Clause 4: Duty to comply with arrangements
This Clause places a duty on a district council to comply with the BID arrangements, once these are in force.
Clause 5: BID proposals
This Clause ensures that a BID project will only go ahead if the BID proposals have been approved by a ballot of those ratepayers identified in the BID proposals. Clause 5 also allows the Department to set out in regulations the persons who can draw up BID proposals; the procedures for consultation, including who can be consulted on the proposals; the procedures which a person taking forward a BID arrangement should follow when drawing up BID proposals; what should be outlined in the BID proposals; when the BID arrangements would commence; the circumstances in which disclosure of relevant information must be made by DFP; the purpose(s) for which this information may be used; and provides for the creation of offences and penalties in relation to the unauthorised disclosure of any data provided by DFP.
Clause 6: Entitlement to vote in Ballot
This Clause sets out how entitlement to vote is determined. It requires the BID proposer to provide a statement to the district council that lists all those who will be eligible to vote in the BID ballot. The choice of who can vote is ultimately determined by the names appearing in the statement prepared by the BID proposers and the decision of who appears on the list is vested in the BID proposers. A person will be eligible to vote if he is chargeable to rates in respect of a property on the Net Annual Valuation (NAV) list within the BID area.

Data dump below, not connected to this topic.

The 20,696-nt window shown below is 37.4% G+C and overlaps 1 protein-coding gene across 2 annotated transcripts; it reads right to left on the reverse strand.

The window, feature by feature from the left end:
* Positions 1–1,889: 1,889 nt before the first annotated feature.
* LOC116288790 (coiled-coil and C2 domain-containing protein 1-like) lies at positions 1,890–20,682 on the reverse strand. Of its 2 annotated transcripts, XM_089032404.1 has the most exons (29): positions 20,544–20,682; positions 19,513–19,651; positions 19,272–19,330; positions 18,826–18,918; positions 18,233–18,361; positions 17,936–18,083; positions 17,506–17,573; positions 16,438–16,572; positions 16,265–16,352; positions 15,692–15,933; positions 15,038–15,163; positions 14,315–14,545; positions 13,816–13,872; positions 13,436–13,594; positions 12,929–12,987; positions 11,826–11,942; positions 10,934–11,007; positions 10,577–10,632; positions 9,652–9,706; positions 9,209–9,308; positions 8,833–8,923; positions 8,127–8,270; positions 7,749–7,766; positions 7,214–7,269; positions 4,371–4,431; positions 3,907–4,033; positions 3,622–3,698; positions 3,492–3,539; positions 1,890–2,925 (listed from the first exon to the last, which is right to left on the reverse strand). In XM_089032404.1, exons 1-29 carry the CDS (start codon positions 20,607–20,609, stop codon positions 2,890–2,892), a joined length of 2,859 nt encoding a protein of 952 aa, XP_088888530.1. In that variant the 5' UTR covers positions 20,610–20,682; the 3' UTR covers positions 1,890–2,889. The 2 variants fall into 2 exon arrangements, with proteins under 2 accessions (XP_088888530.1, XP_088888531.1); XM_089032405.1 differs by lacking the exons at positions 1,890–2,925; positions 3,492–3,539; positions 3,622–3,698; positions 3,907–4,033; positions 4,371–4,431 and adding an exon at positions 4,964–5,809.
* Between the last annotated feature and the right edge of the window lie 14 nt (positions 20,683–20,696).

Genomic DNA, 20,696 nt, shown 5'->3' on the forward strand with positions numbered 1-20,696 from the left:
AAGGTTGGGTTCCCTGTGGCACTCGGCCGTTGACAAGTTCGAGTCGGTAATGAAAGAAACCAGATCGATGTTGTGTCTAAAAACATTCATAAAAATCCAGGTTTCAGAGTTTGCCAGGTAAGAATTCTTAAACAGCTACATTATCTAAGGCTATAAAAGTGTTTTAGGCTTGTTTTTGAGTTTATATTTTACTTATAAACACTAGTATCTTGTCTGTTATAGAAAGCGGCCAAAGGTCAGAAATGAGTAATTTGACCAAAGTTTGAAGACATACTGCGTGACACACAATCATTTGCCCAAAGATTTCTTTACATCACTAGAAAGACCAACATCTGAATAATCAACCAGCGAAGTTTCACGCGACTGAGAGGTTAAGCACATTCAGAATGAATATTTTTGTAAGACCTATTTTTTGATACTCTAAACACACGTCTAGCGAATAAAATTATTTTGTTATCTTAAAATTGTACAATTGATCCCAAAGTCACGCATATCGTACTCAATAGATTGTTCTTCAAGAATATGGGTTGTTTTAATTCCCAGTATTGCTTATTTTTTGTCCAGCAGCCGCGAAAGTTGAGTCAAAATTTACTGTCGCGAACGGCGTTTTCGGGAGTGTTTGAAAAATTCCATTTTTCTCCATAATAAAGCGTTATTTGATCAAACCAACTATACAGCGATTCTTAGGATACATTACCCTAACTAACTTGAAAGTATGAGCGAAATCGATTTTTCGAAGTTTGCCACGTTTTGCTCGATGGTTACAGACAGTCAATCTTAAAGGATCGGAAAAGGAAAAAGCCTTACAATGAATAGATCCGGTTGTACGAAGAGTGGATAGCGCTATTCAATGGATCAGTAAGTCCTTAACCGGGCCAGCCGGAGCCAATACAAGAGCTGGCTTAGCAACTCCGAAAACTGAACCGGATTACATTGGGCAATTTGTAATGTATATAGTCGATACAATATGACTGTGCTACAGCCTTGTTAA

Clause 7: Approval in ballot
This Clause sets out the conditions that must be met before a BID ballot can be regarded as approved. The conditions are:
(a) A majority of the votes cast are in favour of the BID proposal;
(b) At least 25% of those entitled to vote have done so;
(c) Those who vote in favour represent a greater aggregate of net annual value than those who vote against;
(d) At least 25% of the aggregate of the net annual values of all hereditaments in respect of which an eligible ratepayer is entitled to vote, have done so.
Clause 8: Approval in ballot – alternative conditions
This Clause allows those who have drawn up BID proposals to set a higher margin of either net annual values, or numbers of votes cast, or both, before a BID ballot can be taken as approved. In addition, the BID proposals submitted to the district council are required to state whether the alternative voting conditions will apply, so that a greater majority will be required, in either the number of votes cast by persons voting, or of the net annual value element of the vote.
Clause 9: Power of veto
This Clause confers the right to veto BID proposals on a district council. It requires the district council to notify the BID proposers whether or not it will use its veto, and to provide reasons for that decision, including where the veto has not been applied. Clause 9 also provides that the circumstances in which the district council may veto a BID proposal may be prescribed by the Department and that the Department may also prescribe the matters which the district council must consider before it may veto a BID proposal. Where the veto is applied, the ballot will not take place. District councils are also required to inform the person drawing up the BID proposals that he has a right of appeal against the veto to the Department. The district council must also notify the BID proposer of the details of that right of appeal.